“I want your sound around me all the time” “Honey”
Vakili Band is a fiery five-piece rock band with a trio of albums under their belt, fronted by Lily Vakili, a savvy street poet who finds the sweet spot in the nexus formed by Patti Smith’s loose-limbed punk swagger, Grace Slick’s inviting psychedelia and the throaty blues-belting of a Janis Joplin, not to mention the full-throated howl of a Grace Potter or Brittany Howard.
Honey is Vakili Band’s follow-up to 2018’s Oh Alright and 2021’s Walking Sideways (along with a pair of previous Lily Vakili solo efforts, making five releases over the last decade). Produced for the first time by Vakili herself, the album exemplifies the collaborative bacchanalia of lead guitarist Ben St. Jack, harmonica player extraordinaire Joel Dorow, and the four-on-the-floor rhythm section of bassist Matt Jovanis and drummer Gordon Kuba, having honed their distinctive sound in the studio as well as on tour up and down the East Coast. Recorded at Mozart Studio in Little Falls, NJ, Honey comes across like the band is playing together live in the same room.
“That’s it – the whole objective was to capture my feel of how the band sounds live,” Vakili, who also sat in on the mastering sessions at Sterling Sound with the renowned Greg Calbi, explains. “We set the bar for ourselves. It’s what I’ve worked for these last 10 years, and the direction I wanted to go in. We’re taking responsibility for our sound and not leaving it to anyone else.”
“Typically, most recording is done in isolation booths and then mixed. We tried a combo approach — getting as many of us together in the main room as possible, but placing the drums in a glass-doored room so we could see Gordon and he could see us.”
Vakili called the album Honey “because the songs essentially make up a long love letter… referencing certain parts of my own life from the perspective of intense yearning and desire, as well as nostalgia. It’s an incantatory chant about a state of being.”
“The album is about the centrality of desire in all its forms. It’s our ability as humans to experience intense joy, through sex, music, poetry and art. That shouldn’t be denied; it should be embraced. We need to acknowledge it and connect to the sublime.”
With roots firmly planted in the late-’70s “Ford to New York drop dead” headlines era, Vakili pays tribute to those seminal punk influences on “Mapplethorpe,” her ode to the love affair between the provocative photographer and Patti Smith depicted in her book Just Kids, with a lyrical nod to the “broken boys and torn-up men/tough as licorice dribbling down my chin.”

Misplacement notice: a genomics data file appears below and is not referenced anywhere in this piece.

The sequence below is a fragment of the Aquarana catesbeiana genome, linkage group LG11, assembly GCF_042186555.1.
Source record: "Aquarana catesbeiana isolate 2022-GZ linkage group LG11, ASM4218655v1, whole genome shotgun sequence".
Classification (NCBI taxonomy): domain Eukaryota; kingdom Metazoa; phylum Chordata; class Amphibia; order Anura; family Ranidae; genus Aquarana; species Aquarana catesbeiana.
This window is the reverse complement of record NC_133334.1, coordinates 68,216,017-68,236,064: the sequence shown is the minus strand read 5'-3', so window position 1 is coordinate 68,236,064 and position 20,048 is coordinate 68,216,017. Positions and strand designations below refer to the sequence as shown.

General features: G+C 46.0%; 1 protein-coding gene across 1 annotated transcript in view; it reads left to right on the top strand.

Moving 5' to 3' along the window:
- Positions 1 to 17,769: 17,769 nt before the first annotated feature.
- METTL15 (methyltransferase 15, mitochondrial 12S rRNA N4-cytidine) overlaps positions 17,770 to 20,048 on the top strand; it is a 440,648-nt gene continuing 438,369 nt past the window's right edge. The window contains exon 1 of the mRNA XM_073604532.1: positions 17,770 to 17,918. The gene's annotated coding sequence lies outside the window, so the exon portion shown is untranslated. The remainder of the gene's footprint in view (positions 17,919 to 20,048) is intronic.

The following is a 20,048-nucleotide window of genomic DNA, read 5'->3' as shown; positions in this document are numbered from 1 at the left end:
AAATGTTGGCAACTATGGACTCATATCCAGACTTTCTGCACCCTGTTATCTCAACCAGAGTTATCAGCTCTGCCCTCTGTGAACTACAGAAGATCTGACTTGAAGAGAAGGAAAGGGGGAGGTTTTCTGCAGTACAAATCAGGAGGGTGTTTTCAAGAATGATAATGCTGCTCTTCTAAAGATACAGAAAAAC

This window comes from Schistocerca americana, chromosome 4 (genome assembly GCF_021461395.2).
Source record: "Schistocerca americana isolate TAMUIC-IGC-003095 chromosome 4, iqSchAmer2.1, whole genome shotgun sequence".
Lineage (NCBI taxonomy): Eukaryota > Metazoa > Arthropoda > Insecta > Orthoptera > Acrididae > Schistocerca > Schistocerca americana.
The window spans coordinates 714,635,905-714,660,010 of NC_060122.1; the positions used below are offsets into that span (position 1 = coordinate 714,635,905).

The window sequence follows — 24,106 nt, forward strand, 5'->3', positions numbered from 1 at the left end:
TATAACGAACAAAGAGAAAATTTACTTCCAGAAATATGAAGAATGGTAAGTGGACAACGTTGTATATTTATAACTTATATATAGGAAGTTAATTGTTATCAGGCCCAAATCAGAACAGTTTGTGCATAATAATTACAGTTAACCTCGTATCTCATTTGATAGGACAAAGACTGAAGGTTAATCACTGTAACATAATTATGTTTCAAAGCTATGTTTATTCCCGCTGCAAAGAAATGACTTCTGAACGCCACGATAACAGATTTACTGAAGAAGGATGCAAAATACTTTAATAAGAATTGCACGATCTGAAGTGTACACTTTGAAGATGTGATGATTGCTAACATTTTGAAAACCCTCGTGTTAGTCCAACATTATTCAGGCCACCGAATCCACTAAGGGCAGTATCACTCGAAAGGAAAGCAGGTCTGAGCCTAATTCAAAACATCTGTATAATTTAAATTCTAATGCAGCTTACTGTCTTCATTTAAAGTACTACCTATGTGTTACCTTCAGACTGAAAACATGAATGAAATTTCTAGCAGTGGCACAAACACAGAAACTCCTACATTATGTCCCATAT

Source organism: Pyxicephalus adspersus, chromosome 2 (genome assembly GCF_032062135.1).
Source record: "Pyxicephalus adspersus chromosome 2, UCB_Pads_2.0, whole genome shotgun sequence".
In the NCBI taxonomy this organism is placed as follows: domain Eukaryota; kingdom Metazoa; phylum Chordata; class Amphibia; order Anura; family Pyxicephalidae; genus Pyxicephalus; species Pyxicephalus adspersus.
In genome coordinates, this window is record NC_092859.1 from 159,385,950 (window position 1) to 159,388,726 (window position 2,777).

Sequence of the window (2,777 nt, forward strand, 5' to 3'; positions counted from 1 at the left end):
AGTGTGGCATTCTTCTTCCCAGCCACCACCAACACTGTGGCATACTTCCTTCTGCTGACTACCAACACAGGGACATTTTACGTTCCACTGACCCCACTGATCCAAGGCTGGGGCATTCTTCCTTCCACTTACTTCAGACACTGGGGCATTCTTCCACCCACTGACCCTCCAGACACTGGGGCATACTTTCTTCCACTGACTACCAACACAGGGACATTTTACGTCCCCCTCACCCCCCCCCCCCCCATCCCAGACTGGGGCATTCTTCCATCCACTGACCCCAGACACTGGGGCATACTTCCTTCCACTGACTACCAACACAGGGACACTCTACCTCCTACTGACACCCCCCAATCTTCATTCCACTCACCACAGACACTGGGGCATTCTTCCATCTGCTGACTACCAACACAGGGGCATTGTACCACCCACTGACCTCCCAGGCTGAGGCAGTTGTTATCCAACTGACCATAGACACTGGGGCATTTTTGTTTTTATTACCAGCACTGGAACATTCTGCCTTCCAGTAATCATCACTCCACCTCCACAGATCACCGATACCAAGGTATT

“That’s a memory of a certain time,” explains Vakili. “I was really attracted to that non-gender-based idea of obsession, companionship and artistic rapture.”
The New York Dolls bump-and-grind meets the deadpan nihilism of the Velvet Underground in “Yves Calls Her Betty,” which is based on an interview with designer Yves Saint-Laurent about his blonde “female double,” Betty Catroux, a sly look at the artist-muse relationship buttressed by the kick-ass bottom of Jovanis and Kuba (“Ah, we live a decadent life/All drugs and drink and sex all night/Making fun of everyone…seduce them”).
“I love the rhythm section of Matt and Gordon on this,” said Vakili, who described it as the sound of a drum kit falling down the stairs. “I wanted to give them that one… The bass and drum line tell the story.”
“Sad Eyes” takes on the pain of a broken relationship (“Remember what you said/Love is all that matters”), while “To the Park” is reminiscent of Lou Reed’s “Perfect Day,” offering a post-pandemic perspective on being shut in and denied human contact. Vakili leaves the keys to the car on our windowsill insisting we take her for a drive, soundtracked by a guitar hovering like a helicopter with a crackling “Down by the River” solo that evokes both “crash and burn” Neil Young and a Hendrix-ian “wah-wah.”
The title track offers earthy sensuality by way of Ten Wheel Drive’s similarly hellbent artist/producer Genya Ravan (“Take me to your hive”) amidst a rubbery guitar, which segues into the chunka-chunka riffs and wailing elastic harp on “Smeck.” It marks Vakili Band’s affinity for the blues, a satisfyingly grinding reprise of the original “Mr. Smeck,” originally from Vakili’s second solo album, Meadowlands. Both pay homage to the original “magician of the strings,” a ukulele player named Roy Smeck, who had a model guitar named after him that she first wrote the “jangly” song on. “Why Can’t You Say” offers grunge guitars and a “whisper-to-a-scream” Vakili vocal that doesn’t ask for the moon, just three simple words that everyone wants to hear.
“Pyro Luv Attack” cycles through Def Leppard, Greek mythology, Small Faces-style bonhomie and a wide-screen comic book vision that promises, “The world will spin loose from its axis/All because I’m loving you,” going from the cosmos to the personal in the beat of a heart, as Ben’s majestic final guitar solo reigns o’er the cathartic climax.
“Someone once told me, just keep on, keep improving your art, keep performing. Don’t isolate yourself, stay open and say YES. If you want to create something collaboratively, you need to be super-intentional about it. We’ve stayed focused.”
Honey is the sweet result of all that time in the hive for VakiliBand. Now it’s time to share that buzz with the rest of us